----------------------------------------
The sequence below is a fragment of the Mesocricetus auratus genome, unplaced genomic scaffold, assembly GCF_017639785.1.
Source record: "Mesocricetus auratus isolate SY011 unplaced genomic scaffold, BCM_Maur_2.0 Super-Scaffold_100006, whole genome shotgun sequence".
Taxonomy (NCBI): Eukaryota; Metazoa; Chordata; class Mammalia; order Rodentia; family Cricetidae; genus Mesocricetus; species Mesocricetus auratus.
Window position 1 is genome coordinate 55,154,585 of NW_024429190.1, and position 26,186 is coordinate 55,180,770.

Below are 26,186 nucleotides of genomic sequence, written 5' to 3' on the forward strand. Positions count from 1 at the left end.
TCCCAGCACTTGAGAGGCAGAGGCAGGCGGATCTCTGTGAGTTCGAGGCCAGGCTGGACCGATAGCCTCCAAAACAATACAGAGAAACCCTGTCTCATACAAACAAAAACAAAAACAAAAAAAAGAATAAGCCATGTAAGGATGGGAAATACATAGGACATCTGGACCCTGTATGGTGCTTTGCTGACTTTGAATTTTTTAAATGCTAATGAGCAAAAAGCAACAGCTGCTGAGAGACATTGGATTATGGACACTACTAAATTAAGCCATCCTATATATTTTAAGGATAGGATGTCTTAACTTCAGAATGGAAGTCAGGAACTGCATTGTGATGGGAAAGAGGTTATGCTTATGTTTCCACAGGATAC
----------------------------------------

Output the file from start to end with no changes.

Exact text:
The sequence below is a fragment of the Mesocricetus auratus genome, unplaced genomic scaffold, assembly GCF_017639785.1.
Source record: "Mesocricetus auratus isolate SY011 unplaced genomic scaffold, BCM_Maur_2.0 Super-Scaffold_100006, whole genome shotgun sequence".
Taxonomy (NCBI): Eukaryota; Metazoa; Chordata; class Mammalia; order Rodentia; family Cricetidae; genus Mesocricetus; species Mesocricetus auratus.
Window position 1 is genome coordinate 55,154,585 of NW_024429190.1, and position 26,186 is coordinate 55,180,770.

Below are 26,186 nucleotides of genomic sequence, written 5' to 3' on the forward strand. Positions count from 1 at the left end.
TCCCAGCACTTGAGAGGCAGAGGCAGGCGGATCTCTGTGAGTTCGAGGCCAGGCTGGACCGATAGCCTCCAAAACAATACAGAGAAACCCTGTCTCATACAAACAAAAACAAAAACAAAAAAAAGAATAAGCCATGTAAGGATGGGAAATACATAGGACATCTGGACCCTGTATGGTGCTTTGCTGACTTTGAATTTTTTAAATGCTAATGAGCAAAAAGCAACAGCTGCTGAGAGACATTGGATTATGGACACTACTAAATTAAGCCATCCTATATATTTTAAGGATAGGATGTCTTAACTTCAGAATGGAAGTCAGGAACTGCATTGTGATGGGAAAGAGGTTATGCTTATGTTTCCACAGGATAC